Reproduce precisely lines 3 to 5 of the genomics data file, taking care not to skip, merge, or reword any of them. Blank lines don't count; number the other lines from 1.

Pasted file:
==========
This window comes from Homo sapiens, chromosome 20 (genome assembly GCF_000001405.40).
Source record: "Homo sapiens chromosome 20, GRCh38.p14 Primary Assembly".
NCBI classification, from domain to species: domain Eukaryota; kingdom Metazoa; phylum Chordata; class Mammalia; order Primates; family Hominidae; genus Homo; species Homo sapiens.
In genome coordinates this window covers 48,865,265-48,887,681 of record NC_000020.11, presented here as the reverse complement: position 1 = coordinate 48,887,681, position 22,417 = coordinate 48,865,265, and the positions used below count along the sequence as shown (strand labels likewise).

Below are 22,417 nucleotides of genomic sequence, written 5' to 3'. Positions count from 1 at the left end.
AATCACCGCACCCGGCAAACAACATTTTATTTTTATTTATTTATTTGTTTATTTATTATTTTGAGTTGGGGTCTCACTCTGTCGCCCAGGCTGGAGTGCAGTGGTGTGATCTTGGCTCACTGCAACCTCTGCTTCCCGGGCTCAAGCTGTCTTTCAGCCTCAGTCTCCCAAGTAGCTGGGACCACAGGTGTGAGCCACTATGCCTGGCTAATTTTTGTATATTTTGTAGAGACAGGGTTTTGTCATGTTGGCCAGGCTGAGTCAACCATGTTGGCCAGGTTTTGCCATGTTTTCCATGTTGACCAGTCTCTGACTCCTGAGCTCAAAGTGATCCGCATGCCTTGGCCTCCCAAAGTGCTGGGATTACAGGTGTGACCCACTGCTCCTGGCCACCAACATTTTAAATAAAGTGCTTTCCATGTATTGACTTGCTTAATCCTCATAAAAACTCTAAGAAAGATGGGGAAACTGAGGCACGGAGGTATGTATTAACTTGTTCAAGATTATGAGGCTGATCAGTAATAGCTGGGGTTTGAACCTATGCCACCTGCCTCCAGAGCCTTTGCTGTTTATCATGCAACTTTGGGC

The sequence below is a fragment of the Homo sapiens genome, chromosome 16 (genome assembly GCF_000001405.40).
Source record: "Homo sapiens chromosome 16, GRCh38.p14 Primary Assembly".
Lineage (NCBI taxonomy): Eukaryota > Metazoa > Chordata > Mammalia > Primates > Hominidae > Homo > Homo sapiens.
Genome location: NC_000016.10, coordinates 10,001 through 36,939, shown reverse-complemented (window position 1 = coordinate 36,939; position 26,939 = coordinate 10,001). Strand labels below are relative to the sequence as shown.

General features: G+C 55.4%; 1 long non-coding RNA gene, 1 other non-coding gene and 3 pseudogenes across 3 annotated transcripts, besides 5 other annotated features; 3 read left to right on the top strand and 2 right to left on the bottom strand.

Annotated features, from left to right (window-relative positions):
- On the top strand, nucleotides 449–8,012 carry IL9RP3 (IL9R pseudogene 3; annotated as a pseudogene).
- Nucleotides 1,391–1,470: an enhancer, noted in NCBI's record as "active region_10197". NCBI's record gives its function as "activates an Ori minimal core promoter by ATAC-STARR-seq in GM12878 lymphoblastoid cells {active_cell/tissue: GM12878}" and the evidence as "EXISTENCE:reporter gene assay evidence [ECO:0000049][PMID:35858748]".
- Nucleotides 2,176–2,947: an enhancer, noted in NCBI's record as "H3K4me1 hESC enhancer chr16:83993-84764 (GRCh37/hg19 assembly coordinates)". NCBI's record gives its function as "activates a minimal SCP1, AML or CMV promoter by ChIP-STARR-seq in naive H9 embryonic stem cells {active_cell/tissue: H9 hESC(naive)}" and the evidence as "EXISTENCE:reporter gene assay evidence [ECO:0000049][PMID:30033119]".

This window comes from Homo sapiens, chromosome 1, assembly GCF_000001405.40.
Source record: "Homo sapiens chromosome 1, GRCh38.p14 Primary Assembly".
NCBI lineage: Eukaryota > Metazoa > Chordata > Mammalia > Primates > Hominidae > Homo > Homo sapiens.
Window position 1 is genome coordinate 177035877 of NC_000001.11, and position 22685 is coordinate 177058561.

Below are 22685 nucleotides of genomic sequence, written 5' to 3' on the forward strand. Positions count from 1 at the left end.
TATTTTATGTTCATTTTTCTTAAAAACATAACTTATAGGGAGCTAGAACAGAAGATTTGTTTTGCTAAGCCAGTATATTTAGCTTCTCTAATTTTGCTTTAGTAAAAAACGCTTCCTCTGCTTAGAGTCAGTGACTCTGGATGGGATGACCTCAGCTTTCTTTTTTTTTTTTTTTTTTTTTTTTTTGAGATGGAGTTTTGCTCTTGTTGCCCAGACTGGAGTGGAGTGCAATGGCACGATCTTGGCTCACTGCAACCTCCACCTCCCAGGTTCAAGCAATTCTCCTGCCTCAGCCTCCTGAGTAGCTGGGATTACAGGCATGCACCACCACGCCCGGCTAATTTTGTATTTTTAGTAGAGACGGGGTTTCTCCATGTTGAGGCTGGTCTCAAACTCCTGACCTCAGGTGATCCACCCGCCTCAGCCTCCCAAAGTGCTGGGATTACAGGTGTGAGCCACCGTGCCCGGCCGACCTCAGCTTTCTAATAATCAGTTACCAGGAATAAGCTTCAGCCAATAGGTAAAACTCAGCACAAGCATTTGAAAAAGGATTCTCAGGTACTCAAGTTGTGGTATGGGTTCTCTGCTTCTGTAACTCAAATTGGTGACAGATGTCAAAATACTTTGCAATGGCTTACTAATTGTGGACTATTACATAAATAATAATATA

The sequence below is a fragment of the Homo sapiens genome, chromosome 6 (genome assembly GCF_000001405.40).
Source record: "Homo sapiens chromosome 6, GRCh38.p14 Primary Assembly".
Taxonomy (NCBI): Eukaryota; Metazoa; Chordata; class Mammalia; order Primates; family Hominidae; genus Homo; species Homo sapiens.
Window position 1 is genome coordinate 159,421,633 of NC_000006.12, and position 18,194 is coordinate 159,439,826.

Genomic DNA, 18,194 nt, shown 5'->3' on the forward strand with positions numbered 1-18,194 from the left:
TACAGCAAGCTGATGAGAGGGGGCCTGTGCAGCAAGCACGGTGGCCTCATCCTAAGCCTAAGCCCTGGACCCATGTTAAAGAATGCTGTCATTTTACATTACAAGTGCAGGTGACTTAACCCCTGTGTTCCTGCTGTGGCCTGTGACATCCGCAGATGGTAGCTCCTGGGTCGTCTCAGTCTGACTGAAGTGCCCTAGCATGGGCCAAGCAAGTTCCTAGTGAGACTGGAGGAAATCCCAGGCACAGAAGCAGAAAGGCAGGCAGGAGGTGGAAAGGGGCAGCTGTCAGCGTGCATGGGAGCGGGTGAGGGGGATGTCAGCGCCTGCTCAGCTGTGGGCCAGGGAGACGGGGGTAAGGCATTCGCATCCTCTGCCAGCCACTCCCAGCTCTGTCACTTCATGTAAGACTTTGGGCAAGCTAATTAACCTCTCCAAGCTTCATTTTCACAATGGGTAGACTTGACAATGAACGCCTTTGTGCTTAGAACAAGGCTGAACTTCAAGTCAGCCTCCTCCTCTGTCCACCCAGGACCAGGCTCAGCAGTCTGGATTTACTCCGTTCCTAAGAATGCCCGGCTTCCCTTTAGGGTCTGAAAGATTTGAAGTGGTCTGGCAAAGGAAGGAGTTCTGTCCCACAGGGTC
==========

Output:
NCBI classification, from domain to species: domain Eukaryota; kingdom Metazoa; phylum Chordata; class Mammalia; order Primates; family Hominidae; genus Homo; species Homo sapiens.
In genome coordinates this window covers 48,865,265-48,887,681 of record NC_000020.11, presented here as the reverse complement: position 1 = coordinate 48,887,681, position 22,417 = coordinate 48,865,265, and the positions used below count along the sequence as shown (strand labels likewise).

Below are 22,417 nucleotides of genomic sequence, written 5' to 3'. Positions count from 1 at the left end.